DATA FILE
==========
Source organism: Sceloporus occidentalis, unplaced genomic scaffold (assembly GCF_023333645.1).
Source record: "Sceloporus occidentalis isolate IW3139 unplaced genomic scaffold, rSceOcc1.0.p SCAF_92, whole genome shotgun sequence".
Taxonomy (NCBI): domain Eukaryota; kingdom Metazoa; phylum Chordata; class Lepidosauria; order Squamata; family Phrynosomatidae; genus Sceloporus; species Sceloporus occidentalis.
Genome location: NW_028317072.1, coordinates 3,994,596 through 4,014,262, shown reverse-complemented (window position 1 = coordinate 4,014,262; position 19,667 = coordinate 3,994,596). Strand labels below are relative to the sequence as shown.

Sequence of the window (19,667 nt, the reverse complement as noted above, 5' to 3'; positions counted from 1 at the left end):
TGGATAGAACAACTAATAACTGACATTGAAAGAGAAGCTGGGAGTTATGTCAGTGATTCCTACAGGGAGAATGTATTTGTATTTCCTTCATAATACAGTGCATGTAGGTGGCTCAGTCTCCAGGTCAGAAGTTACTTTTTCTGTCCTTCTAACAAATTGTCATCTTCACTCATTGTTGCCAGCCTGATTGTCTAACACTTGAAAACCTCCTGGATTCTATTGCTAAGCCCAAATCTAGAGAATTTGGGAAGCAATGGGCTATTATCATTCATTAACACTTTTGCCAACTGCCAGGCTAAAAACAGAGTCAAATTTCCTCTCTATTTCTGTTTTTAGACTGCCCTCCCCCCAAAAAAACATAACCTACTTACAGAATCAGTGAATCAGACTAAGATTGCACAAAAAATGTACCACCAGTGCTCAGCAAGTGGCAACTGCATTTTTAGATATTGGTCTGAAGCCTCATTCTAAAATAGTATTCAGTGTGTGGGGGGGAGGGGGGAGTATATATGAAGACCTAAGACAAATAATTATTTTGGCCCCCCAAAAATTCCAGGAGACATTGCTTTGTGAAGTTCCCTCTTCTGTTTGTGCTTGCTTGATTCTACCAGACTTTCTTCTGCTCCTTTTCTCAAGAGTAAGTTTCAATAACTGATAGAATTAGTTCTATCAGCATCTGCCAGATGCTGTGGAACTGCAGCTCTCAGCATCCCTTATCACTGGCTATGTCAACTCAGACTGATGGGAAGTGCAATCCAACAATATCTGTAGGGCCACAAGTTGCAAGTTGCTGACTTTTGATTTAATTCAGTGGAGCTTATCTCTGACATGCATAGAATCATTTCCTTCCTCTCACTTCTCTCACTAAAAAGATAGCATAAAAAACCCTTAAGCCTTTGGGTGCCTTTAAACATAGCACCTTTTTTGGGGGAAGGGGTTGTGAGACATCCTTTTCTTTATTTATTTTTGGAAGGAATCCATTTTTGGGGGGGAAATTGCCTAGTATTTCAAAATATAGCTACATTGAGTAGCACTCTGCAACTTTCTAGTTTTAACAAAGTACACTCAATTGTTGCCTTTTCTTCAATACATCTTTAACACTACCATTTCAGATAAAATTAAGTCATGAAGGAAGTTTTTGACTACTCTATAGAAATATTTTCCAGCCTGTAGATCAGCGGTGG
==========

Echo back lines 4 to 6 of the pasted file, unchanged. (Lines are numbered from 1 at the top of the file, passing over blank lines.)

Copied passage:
Genome location: NW_028317072.1, coordinates 3,994,596 through 4,014,262, shown reverse-complemented (window position 1 = coordinate 4,014,262; position 19,667 = coordinate 3,994,596). Strand labels below are relative to the sequence as shown.

Sequence of the window (19,667 nt, the reverse complement as noted above, 5' to 3'; positions counted from 1 at the left end):
TGGATAGAACAACTAATAACTGACATTGAAAGAGAAGCTGGGAGTTATGTCAGTGATTCCTACAGGGAGAATGTATTTGTATTTCCTTCATAATACAGTGCATGTAGGTGGCTCAGTCTCCAGGTCAGAAGTTACTTTTTCTGTCCTTCTAACAAATTGTCATCTTCACTCATTGTTGCCAGCCTGATTGTCTAACACTTGAAAACCTCCTGGATTCTATTGCTAAGCCCAAATCTAGAGAATTTGGGAAGCAATGGGCTATTATCATTCATTAACACTTTTGCCAACTGCCAGGCTAAAAACAGAGTCAAATTTCCTCTCTATTTCTGTTTTTAGACTGCCCTCCCCCCAAAAAAACATAACCTACTTACAGAATCAGTGAATCAGACTAAGATTGCACAAAAAATGTACCACCAGTGCTCAGCAAGTGGCAACTGCATTTTTAGATATTGGTCTGAAGCCTCATTCTAAAATAGTATTCAGTGTGTGGGGGGGAGGGGGGAGTATATATGAAGACCTAAGACAAATAATTATTTTGGCCCCCCAAAAATTCCAGGAGACATTGCTTTGTGAAGTTCCCTCTTCTGTTTGTGCTTGCTTGATTCTACCAGACTTTCTTCTGCTCCTTTTCTCAAGAGTAAGTTTCAATAACTGATAGAATTAGTTCTATCAGCATCTGCCAGATGCTGTGGAACTGCAGCTCTCAGCATCCCTTATCACTGGCTATGTCAACTCAGACTGATGGGAAGTGCAATCCAACAATATCTGTAGGGCCACAAGTTGCAAGTTGCTGACTTTTGATTTAATTCAGTGGAGCTTATCTCTGACATGCATAGAATCATTTCCTTCCTCTCACTTCTCTCACTAAAAAGATAGCATAAAAAACCCTTAAGCCTTTGGGTGCCTTTAAACATAGCACCTTTTTTGGGGGAAGGGGTTGTGAGACATCCTTTTCTTTATTTATTTTTGGAAGGAATCCATTTTTGGGGGGGAAATTGCCTAGTATTTCAAAATATAGCTACATTGAGTAGCACTCTGCAACTTTCTAGTTTTAACAAAGTACACTCAATTGTTGCCTTTTCTTCAATACATCTTTAACACTACCATTTCAGATAAAATTAAGTCATGAAGGAAGTTTTTGACTACTCTATAGAAATATTTTCCAGCCTGTAGATCAGCGGTGG